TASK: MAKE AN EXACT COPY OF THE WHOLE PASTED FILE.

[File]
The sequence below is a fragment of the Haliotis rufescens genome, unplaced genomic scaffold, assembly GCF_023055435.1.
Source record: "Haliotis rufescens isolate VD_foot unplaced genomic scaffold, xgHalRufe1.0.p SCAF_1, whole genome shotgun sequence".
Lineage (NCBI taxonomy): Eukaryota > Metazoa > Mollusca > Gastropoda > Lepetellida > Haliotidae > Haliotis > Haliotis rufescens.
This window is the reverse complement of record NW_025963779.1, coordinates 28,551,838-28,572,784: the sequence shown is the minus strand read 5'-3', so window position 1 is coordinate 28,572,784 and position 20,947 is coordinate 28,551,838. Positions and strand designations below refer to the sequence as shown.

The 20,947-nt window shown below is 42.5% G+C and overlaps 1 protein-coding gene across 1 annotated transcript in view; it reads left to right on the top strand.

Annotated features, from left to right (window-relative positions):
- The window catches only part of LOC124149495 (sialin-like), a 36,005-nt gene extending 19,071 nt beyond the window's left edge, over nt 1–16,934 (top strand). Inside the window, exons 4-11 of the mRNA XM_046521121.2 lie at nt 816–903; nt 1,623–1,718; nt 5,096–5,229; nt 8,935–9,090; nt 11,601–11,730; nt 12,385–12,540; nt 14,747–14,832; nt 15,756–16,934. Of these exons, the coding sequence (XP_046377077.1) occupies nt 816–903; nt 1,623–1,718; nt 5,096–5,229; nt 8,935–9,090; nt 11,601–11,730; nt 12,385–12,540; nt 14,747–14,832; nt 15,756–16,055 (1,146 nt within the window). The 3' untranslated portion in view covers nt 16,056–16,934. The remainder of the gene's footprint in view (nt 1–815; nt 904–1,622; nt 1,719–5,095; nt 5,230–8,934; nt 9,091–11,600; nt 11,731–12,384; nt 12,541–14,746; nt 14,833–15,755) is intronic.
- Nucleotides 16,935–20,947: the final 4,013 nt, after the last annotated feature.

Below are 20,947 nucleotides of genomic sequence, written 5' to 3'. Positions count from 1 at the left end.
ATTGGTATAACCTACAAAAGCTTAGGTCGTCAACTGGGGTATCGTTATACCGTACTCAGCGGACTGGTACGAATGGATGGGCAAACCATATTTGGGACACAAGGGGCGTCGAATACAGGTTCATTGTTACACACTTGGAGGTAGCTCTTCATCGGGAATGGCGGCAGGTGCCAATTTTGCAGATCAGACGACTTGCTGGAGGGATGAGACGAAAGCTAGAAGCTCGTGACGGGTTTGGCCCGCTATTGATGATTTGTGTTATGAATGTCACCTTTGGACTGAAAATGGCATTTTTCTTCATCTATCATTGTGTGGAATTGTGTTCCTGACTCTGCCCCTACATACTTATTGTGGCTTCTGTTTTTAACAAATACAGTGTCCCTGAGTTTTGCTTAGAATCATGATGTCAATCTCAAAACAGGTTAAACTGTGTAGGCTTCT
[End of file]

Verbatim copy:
The sequence below is a fragment of the Haliotis rufescens genome, unplaced genomic scaffold, assembly GCF_023055435.1.
Source record: "Haliotis rufescens isolate VD_foot unplaced genomic scaffold, xgHalRufe1.0.p SCAF_1, whole genome shotgun sequence".
Lineage (NCBI taxonomy): Eukaryota > Metazoa > Mollusca > Gastropoda > Lepetellida > Haliotidae > Haliotis > Haliotis rufescens.
This window is the reverse complement of record NW_025963779.1, coordinates 28,551,838-28,572,784: the sequence shown is the minus strand read 5'-3', so window position 1 is coordinate 28,572,784 and position 20,947 is coordinate 28,551,838. Positions and strand designations below refer to the sequence as shown.

The 20,947-nt window shown below is 42.5% G+C and overlaps 1 protein-coding gene across 1 annotated transcript in view; it reads left to right on the top strand.

Annotated features, from left to right (window-relative positions):
- The window catches only part of LOC124149495 (sialin-like), a 36,005-nt gene extending 19,071 nt beyond the window's left edge, over nt 1–16,934 (top strand). Inside the window, exons 4-11 of the mRNA XM_046521121.2 lie at nt 816–903; nt 1,623–1,718; nt 5,096–5,229; nt 8,935–9,090; nt 11,601–11,730; nt 12,385–12,540; nt 14,747–14,832; nt 15,756–16,934. Of these exons, the coding sequence (XP_046377077.1) occupies nt 816–903; nt 1,623–1,718; nt 5,096–5,229; nt 8,935–9,090; nt 11,601–11,730; nt 12,385–12,540; nt 14,747–14,832; nt 15,756–16,055 (1,146 nt within the window). The 3' untranslated portion in view covers nt 16,056–16,934. The remainder of the gene's footprint in view (nt 1–815; nt 904–1,622; nt 1,719–5,095; nt 5,230–8,934; nt 9,091–11,600; nt 11,731–12,384; nt 12,541–14,746; nt 14,833–15,755) is intronic.
- Nucleotides 16,935–20,947: the final 4,013 nt, after the last annotated feature.

Below are 20,947 nucleotides of genomic sequence, written 5' to 3'. Positions count from 1 at the left end.
ATTGGTATAACCTACAAAAGCTTAGGTCGTCAACTGGGGTATCGTTATACCGTACTCAGCGGACTGGTACGAATGGATGGGCAAACCATATTTGGGACACAAGGGGCGTCGAATACAGGTTCATTGTTACACACTTGGAGGTAGCTCTTCATCGGGAATGGCGGCAGGTGCCAATTTTGCAGATCAGACGACTTGCTGGAGGGATGAGACGAAAGCTAGAAGCTCGTGACGGGTTTGGCCCGCTATTGATGATTTGTGTTATGAATGTCACCTTTGGACTGAAAATGGCATTTTTCTTCATCTATCATTGTGTGGAATTGTGTTCCTGACTCTGCCCCTACATACTTATTGTGGCTTCTGTTTTTAACAAATACAGTGTCCCTGAGTTTTGCTTAGAATCATGATGTCAATCTCAAAACAGGTTAAACTGTGTAGGCTTCT